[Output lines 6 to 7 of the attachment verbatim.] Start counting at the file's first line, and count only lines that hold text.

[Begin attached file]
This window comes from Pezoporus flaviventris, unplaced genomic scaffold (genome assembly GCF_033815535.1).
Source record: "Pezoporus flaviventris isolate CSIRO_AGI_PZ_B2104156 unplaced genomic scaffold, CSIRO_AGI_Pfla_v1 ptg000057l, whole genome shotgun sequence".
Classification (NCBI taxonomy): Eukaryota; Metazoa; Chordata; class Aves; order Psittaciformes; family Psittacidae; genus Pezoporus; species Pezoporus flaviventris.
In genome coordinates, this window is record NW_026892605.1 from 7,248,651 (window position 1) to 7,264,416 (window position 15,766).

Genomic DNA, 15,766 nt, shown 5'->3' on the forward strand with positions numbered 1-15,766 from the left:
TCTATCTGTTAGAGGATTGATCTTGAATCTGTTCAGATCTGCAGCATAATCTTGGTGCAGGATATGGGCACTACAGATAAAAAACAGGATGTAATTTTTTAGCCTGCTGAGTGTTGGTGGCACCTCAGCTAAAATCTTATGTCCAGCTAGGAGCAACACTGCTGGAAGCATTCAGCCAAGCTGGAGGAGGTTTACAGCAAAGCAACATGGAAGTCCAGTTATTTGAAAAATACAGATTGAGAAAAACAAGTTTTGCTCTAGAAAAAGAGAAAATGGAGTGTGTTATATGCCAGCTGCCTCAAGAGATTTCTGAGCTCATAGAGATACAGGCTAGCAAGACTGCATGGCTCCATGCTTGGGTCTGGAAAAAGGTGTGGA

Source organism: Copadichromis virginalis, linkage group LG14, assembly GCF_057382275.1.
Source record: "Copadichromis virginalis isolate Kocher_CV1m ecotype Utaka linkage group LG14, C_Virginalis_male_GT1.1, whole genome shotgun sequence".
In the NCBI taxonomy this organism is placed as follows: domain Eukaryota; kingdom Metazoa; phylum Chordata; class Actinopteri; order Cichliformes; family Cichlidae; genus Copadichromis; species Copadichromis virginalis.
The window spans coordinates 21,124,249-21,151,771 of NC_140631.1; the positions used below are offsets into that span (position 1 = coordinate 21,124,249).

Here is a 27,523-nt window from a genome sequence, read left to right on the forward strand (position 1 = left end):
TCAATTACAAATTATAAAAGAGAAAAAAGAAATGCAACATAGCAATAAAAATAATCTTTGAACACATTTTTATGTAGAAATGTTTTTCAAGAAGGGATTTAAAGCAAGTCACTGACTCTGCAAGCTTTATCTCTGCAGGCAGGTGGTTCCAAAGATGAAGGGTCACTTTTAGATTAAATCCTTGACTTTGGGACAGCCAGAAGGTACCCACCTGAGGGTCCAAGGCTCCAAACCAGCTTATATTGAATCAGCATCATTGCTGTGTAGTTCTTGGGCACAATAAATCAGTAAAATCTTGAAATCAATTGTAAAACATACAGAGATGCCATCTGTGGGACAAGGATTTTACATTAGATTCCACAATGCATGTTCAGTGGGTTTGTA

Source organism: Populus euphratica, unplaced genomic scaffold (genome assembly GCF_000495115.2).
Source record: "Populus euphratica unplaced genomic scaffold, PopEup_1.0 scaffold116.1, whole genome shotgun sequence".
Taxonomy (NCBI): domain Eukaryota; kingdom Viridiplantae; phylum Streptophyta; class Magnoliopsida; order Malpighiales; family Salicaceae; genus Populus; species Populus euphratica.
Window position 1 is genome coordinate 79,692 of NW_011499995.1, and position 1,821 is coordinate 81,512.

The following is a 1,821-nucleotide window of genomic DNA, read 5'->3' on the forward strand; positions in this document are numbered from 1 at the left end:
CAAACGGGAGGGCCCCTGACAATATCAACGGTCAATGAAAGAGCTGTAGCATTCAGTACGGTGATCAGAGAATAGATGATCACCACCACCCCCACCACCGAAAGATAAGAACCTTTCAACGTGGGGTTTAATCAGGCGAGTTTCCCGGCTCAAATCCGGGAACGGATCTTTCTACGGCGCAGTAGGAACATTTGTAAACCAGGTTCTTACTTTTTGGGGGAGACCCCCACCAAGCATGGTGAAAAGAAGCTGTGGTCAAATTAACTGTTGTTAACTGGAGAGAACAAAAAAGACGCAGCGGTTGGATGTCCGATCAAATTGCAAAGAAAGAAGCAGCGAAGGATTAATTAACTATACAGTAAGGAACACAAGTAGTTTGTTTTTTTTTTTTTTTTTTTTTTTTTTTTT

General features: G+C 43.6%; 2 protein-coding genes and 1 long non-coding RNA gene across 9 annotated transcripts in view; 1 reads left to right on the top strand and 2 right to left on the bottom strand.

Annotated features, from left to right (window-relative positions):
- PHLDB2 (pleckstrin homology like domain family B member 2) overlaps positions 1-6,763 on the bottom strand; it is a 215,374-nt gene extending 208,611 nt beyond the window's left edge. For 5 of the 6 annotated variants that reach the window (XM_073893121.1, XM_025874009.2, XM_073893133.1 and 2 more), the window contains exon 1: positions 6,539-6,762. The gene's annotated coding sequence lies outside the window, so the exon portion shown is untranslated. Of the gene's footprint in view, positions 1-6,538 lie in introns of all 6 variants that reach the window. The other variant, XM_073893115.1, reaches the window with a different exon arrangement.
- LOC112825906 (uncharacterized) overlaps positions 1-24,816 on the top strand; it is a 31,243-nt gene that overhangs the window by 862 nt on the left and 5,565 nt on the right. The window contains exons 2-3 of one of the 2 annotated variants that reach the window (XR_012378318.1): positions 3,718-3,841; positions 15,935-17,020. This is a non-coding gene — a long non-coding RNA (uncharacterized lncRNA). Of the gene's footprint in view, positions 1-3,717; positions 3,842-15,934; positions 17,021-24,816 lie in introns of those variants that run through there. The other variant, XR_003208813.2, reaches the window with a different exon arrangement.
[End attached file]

TCTATCTGTTAGAGGATTGATCTTGAATCTGTTCAGATCTGCAGCATAATCTTGGTGCAGGATATGGGCACTACAGATAAAAAACAGGATGTAATTTTTTAGCCTGCTGAGTGTTGGTGGCACCTCAGCTAAAATCTTATGTCCAGCTAGGAGCAACACTGCTGGAAGCATTCAGCCAAGCTGGAGGAGGTTTACAGCAAAGCAACATGGAAGTCCAGTTATTTGAAAAATACAGATTGAGAAAAACAAGTTTTGCTCTAGAAAAAGAGAAAATGGAGTGTGTTATATGCCAGCTGCCTCAAGAGATTTCTGAGCTCATAGAGATACAGGCTAGCAAGACTGCATGGCTCCATGCTTGGGTCTGGAAAAAGGTGTGGA

Source organism: Copadichromis virginalis, linkage group LG14, assembly GCF_057382275.1.